However, such people can still qualify for Tax Relief from the IRS and the State Tax Agencies. As of March 2010, the IRS has introduced additional flexibility in its OIC program which basically determines the eligibility to qualify for a tax settlement.

By anon66254 — On Feb 18, 2010

I had three houses that I rented out and due to the financial crisis my tenants ethier lost their jobs, were laid off and/or did not pay there rent on time or the whole amount. I robbed peter to pay Paul to try to keep them but the debt outward my income, which caused me to have financial difficulties.

I short sale them and now I'm filing bankruptcy. The bankruptcy attorney said I would have been better letting them foreclose because I now have canceled debt that the IRS could consider as income. Am I insolvent?

By doctorj — On May 07, 2009

Regarding tax owed on debt forgiven. I spoke with a tax attorney today who told me that unless the house on which the debt is forgiven is your primary residence you will receive a 1099 because the mortgage company is going to write it off. Once a 1099 is issued you will have to pay tax on it. No ifs, ands, or buts.

By doctorj — On May 06, 2009

I had to move to a different location in order to find adequate schools to handle my two autistic children. I tried selling my house but couldn't so I rented it until the market turned. Now my tenant can't pay the rent. With the housing market turning upside down I now own two homes that are worth far less than I owe. Basically my liabilities outweigh my debts. Is there a way to avoid tax on 100k+ of forgiven debt if I short sell a rented house?

By stanbeagle — On Aug 24, 2008

Can you claim insolvent if you run your business out of your home? (when seeking tax relief on a short sale or foreclosure?)

By anon17189 — On Aug 24, 2008

We run our business out of our home and are currently trying to short sale the home. We are clearly insolvent, as the business has seen a downward spiral and their are no assets. I am wondering if we will still qualify for the tax relief if we run the business out of the home? I want to do everything I can to avoid paying taxes on the amount forgiven on our home when it sells or forecloses--because it would be a lot and we are already so behind.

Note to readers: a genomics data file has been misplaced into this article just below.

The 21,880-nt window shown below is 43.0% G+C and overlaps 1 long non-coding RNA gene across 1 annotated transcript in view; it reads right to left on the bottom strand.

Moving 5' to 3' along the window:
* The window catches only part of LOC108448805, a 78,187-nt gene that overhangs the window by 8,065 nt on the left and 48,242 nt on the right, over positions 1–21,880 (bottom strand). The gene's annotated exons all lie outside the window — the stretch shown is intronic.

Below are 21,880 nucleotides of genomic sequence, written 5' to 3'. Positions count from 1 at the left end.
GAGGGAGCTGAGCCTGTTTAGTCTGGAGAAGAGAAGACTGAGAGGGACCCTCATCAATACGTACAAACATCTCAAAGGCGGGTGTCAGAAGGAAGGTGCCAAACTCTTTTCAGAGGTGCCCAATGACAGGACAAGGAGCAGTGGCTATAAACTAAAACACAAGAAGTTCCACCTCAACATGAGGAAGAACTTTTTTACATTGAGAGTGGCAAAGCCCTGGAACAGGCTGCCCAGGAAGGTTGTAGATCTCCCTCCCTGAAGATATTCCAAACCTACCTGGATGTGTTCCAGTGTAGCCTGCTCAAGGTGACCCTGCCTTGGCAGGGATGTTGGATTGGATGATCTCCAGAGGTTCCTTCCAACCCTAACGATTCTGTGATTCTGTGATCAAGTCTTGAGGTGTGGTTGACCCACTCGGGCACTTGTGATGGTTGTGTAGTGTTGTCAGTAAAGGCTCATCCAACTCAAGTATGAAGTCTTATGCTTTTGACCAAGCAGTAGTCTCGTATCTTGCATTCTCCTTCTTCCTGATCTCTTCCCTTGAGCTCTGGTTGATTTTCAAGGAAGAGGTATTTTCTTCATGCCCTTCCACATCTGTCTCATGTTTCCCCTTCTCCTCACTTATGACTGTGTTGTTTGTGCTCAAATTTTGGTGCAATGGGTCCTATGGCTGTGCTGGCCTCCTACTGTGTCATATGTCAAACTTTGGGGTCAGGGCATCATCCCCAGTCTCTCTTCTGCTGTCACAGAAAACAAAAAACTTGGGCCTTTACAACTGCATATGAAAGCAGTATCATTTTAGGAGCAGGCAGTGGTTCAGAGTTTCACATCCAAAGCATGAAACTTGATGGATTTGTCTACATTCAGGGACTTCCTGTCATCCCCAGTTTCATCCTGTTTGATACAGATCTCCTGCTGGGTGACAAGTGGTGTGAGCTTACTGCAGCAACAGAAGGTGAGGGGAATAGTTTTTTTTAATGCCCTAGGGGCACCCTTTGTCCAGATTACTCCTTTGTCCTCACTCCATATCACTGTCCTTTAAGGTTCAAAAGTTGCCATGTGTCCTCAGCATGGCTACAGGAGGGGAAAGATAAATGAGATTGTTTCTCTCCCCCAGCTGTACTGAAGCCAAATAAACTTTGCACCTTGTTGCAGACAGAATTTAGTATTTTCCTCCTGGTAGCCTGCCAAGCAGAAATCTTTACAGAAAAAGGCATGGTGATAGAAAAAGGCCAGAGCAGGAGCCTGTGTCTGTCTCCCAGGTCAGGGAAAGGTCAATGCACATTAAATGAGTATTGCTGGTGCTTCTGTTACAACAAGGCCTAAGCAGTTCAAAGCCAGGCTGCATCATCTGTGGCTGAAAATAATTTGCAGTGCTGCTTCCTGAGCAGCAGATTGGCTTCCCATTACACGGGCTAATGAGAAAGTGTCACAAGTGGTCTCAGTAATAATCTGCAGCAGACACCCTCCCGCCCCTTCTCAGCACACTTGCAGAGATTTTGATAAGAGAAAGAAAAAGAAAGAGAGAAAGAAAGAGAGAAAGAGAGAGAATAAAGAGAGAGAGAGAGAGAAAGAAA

By jbellonline — On Jul 01, 2008

I have the same question as hplyon. I have a second home that I will either deed in lieu back to the lender or they will foreclose, creating a tax liability whereby I will remain insolvent. I am already insolvent with the current debt. How do I get that IRS tax waived under the insolvency laws BUT avoid bankruptcy? Thanks

By hplyon — On May 06, 2008

wanted to know how insolvency will help me to clear up a cancellation of debt, due to loss of job and not enough money to pay credit cards, now got IRS notice we must pay taxes on bal, please let me know ASAP.

By anon9657 — On Mar 10, 2008

Great to the point article. Does this also apply to individuals who become insolvent and find themselves unable to pay their debt because of job loss and are not able to find work?

Michael Pollick
Michael Pollick
As a frequent contributor to SmartCapitalMind, Michael Pollick uses his passion for research and writing to cover a wide...